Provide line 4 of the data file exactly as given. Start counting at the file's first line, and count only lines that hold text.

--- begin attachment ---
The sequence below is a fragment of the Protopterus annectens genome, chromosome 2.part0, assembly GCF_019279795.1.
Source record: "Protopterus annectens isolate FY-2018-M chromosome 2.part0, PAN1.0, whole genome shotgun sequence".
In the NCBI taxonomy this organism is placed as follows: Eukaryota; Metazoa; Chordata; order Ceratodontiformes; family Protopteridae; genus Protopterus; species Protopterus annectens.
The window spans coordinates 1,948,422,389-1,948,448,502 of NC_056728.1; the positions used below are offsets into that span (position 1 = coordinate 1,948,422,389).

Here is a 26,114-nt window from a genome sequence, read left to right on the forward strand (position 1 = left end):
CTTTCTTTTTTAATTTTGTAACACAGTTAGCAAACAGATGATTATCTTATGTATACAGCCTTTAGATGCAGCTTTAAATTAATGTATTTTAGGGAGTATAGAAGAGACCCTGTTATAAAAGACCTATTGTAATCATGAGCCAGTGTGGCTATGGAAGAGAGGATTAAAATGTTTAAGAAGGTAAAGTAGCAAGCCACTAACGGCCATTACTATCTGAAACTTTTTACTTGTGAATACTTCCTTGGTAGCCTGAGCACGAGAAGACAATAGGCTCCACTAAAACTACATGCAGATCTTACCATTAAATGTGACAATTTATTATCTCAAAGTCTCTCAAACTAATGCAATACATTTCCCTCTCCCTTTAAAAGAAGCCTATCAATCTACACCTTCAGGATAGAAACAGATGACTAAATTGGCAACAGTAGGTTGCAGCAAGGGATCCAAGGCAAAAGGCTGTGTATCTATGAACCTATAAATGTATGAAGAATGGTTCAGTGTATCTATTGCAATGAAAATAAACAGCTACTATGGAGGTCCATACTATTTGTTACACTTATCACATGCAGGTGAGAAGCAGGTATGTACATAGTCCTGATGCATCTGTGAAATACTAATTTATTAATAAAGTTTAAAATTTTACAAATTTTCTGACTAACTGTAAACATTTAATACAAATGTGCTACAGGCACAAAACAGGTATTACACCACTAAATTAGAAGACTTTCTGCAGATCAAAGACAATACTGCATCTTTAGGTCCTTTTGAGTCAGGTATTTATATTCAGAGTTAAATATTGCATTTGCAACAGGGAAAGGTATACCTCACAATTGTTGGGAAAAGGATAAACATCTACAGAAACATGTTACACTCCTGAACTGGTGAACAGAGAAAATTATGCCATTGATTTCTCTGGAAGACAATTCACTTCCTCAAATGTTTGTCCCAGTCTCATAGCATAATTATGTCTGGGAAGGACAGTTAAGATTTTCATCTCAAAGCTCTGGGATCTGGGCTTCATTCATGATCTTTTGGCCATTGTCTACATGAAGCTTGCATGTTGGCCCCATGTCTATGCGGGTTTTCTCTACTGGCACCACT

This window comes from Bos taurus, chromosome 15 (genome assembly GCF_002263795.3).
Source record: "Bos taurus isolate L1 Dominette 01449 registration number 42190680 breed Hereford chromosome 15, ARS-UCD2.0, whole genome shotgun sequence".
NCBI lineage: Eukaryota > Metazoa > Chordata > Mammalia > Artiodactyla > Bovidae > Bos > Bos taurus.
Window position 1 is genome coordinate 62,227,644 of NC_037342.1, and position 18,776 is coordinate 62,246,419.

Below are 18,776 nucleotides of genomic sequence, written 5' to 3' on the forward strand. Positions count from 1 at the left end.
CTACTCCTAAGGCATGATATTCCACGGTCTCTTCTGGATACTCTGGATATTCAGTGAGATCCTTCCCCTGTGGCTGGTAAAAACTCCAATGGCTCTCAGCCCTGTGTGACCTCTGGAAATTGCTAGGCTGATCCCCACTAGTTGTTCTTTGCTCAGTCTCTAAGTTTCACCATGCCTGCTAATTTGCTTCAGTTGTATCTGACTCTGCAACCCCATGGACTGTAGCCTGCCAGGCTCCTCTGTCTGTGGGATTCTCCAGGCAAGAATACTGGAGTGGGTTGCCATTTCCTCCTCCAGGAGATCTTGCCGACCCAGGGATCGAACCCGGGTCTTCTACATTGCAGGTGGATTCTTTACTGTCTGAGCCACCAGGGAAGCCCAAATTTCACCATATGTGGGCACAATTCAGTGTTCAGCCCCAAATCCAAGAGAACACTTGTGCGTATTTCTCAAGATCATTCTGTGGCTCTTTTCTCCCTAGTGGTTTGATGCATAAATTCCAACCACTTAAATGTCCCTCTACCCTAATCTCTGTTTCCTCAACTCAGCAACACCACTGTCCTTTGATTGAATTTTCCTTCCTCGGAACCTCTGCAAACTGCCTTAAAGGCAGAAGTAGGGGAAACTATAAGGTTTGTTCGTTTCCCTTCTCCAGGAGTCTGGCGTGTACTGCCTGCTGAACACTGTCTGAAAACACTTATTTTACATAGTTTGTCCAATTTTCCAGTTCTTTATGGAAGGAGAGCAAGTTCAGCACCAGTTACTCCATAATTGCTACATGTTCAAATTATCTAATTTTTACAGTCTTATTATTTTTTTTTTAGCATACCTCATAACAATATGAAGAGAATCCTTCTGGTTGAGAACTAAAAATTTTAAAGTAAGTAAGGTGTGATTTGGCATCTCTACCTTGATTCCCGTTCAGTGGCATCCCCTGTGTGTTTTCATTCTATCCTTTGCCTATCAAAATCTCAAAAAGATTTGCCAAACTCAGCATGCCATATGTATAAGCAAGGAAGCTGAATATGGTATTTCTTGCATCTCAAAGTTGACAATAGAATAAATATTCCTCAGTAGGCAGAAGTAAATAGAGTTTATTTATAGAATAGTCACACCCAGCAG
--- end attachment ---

The window spans coordinates 1,948,422,389-1,948,448,502 of NC_056728.1; the positions used below are offsets into that span (position 1 = coordinate 1,948,422,389).